Who should receive the Covid-19 vaccine first Many of us would like to be first in line to receive a safe, effective vaccine against the Coronavirus when the inoculation is available.
Iowa’s Republican Governor Kim Reynolds announced today that two vaccines are expected to arrive in the state around mid-December.
Reynolds said that the first shipment from Pfizer of about 26,000 doses is expected around December 13; the second quantity of 54,000 should come from Moderna a week later.
The governor declared that Iowa hospitals and long-term health care residences would be the first recipients based on recommendations from the Center for Disease Control and Prevention (CDC).
As with every decision, however, the socio-politico-economic debate will focus on who should be first? Implicit in this question is the assumption that some persons are more valuable or deserving than others.
Why, some might ask, should the elderly in nursing homes be among the first to receive the vaccines along with the nurses and doctors who care for them? The old and infirm are no longer employed and they require more frequent and expensive health resources than younger working Americans. Should compassion for nursing home residents trump the economic benefits of inoculating those individuals who can return to work and revive the nations sagging economy?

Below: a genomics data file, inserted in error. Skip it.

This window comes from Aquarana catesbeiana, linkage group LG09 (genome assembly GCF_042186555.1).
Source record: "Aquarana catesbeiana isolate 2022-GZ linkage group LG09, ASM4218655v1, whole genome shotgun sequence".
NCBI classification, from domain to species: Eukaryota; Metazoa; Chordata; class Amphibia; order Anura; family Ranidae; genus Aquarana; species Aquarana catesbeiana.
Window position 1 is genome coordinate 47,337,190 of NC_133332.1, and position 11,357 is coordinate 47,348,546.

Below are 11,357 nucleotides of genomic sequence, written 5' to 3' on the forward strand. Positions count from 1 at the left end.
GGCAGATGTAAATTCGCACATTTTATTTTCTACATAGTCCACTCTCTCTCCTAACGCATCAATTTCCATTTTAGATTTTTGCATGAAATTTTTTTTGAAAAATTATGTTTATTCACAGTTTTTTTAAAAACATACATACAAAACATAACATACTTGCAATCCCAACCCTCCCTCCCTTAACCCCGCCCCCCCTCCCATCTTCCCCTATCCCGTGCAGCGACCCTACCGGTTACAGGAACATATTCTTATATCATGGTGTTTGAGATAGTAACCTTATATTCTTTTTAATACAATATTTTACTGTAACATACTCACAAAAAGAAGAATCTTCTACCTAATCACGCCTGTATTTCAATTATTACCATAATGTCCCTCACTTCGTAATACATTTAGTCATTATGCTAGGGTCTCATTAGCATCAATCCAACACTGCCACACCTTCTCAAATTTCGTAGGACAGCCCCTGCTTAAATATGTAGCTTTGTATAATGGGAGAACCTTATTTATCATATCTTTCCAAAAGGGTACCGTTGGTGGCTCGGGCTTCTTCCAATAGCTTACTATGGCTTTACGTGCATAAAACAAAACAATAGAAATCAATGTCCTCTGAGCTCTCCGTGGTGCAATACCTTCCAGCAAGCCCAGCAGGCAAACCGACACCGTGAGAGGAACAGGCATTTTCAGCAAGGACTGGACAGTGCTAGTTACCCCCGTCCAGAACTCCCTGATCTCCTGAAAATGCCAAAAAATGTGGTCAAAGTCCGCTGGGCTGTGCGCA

What about the poor and underprivileged Latinos, urban Blacks and rural Whites who already suffer chronic health problems and poor employment opportunities? Social activists argue that it isn’t fair to push the nation’s socio-economic disadvantaged to the back of the line.
Inevitably there will be winners and losers in how the Covid-19 vaccines are distributed. This Pandemic Polemic is certain to challenge medical professionals and policy makers as all interested parties struggle to decide how and when to inoculate millions of Americans.
The answers are life and death choices. Some observers will claim they will tell us who matters most. The physical health of people is not the same as the wellbeing of a society.